To ensure the joints are installed correctly, make sure the pipes are thoroughly and properly cleaned before the glue is applied to the joint. A tree root can get through the tiniest crack in a joint, and this tiny hair sized root will eventually grow and become a big problem. This is why you want to make sure you have solid watertight joints.

Tree roots can also invade sewer systems through cracks, bellies, and misalignments.

Tree roots are especially problematic in older pipes. 😟

Keep reading to learn more about the problem of tree root invasions! 

Cause #3: Tree Roots

Can tree roots really cause that much damage to my sewer pipes and drains?

That’s a BIG Yes!!

Tree roots are the number one cause of main sewer line blockages and backups, especially in older homes.

As sewer pipes age, joints typically lose their integrity before the pipes do. If sewer pipes break or wear out, even the smallest leak can encourage root growth in the pipe.

The main sewer pipe provides nutrient-rich wastewater and air, creating the ideal environment for root growth. Hair-like roots can grenter through small cracks and grow into bigger tree roots, eventually creating a blockage.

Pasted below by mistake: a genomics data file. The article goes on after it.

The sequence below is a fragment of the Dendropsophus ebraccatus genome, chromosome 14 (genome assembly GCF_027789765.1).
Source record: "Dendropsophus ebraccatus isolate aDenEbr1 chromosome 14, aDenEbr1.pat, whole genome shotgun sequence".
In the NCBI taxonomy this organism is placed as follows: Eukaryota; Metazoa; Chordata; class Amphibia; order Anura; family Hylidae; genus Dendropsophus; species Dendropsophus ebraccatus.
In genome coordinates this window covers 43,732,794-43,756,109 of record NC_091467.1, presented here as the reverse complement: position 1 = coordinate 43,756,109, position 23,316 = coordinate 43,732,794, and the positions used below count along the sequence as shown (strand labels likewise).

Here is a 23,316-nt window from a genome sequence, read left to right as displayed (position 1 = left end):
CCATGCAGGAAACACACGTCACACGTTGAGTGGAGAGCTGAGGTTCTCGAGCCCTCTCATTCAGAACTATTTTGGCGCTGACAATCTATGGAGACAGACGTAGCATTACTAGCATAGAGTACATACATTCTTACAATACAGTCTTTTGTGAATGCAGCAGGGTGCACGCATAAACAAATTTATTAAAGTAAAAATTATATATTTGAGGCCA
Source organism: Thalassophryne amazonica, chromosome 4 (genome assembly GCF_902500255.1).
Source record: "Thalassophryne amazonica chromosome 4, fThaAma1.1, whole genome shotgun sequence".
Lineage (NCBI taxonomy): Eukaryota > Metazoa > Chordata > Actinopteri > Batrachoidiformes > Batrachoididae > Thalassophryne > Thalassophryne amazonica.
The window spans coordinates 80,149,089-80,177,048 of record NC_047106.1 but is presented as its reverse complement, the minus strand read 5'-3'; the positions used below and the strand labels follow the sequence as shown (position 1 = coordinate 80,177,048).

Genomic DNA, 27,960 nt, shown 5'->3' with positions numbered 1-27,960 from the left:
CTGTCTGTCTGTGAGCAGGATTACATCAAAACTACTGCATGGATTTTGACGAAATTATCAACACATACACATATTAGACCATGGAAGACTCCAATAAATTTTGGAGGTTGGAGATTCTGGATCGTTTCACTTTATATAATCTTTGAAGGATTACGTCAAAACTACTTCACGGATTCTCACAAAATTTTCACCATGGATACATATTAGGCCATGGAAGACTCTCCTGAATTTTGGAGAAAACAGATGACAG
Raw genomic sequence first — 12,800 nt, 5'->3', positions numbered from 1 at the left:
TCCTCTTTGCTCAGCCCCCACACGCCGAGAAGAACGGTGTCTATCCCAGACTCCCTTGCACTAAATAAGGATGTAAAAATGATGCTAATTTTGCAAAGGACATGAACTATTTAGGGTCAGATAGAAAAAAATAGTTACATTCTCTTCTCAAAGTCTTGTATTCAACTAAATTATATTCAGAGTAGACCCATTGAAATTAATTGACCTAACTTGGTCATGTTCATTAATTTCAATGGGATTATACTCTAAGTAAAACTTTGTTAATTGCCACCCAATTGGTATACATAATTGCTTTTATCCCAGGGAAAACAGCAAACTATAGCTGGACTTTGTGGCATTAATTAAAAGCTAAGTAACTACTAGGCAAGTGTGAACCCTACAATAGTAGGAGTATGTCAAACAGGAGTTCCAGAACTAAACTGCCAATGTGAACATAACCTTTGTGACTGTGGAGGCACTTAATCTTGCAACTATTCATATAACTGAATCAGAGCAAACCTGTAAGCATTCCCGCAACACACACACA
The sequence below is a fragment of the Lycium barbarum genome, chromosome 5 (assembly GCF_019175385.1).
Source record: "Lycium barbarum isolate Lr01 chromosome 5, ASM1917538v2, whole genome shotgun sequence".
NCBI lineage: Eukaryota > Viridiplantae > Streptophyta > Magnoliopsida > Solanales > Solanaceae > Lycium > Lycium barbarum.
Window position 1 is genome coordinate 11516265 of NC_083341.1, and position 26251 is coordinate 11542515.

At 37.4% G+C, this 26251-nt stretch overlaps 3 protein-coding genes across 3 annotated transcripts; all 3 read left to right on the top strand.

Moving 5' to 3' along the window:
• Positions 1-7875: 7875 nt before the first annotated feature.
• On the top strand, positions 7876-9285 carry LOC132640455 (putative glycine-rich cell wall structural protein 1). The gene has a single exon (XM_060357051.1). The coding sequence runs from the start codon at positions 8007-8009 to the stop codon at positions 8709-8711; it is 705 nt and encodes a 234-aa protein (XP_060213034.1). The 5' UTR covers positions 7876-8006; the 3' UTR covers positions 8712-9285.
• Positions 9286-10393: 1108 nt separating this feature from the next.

As the roots grow, they form a root ball. The root ball acts as a net and catchest toilet paper, food waste, and other debris as wastewater moves the debris through the sewer pipe.

The combination of flushing the wrong things and a root invasion in your main sewer line can be obstructive.

In time, as the roots grow in and around the pipe, the roots can cause further pipe damage, like a pipe misalignment.

Bottom line…

Get an annual camera inspection of your main sewer line!!!

Signs of leaks, damage, root growth, and clogs are hard to detect ahead of time and a camera inspection will help you find them before they become a big problem.

If your sewer lines are buried only a few feet deep, look for soggy patches or extra green patches of grass in your yard. These patches could indicate a leak in your sewer pipe.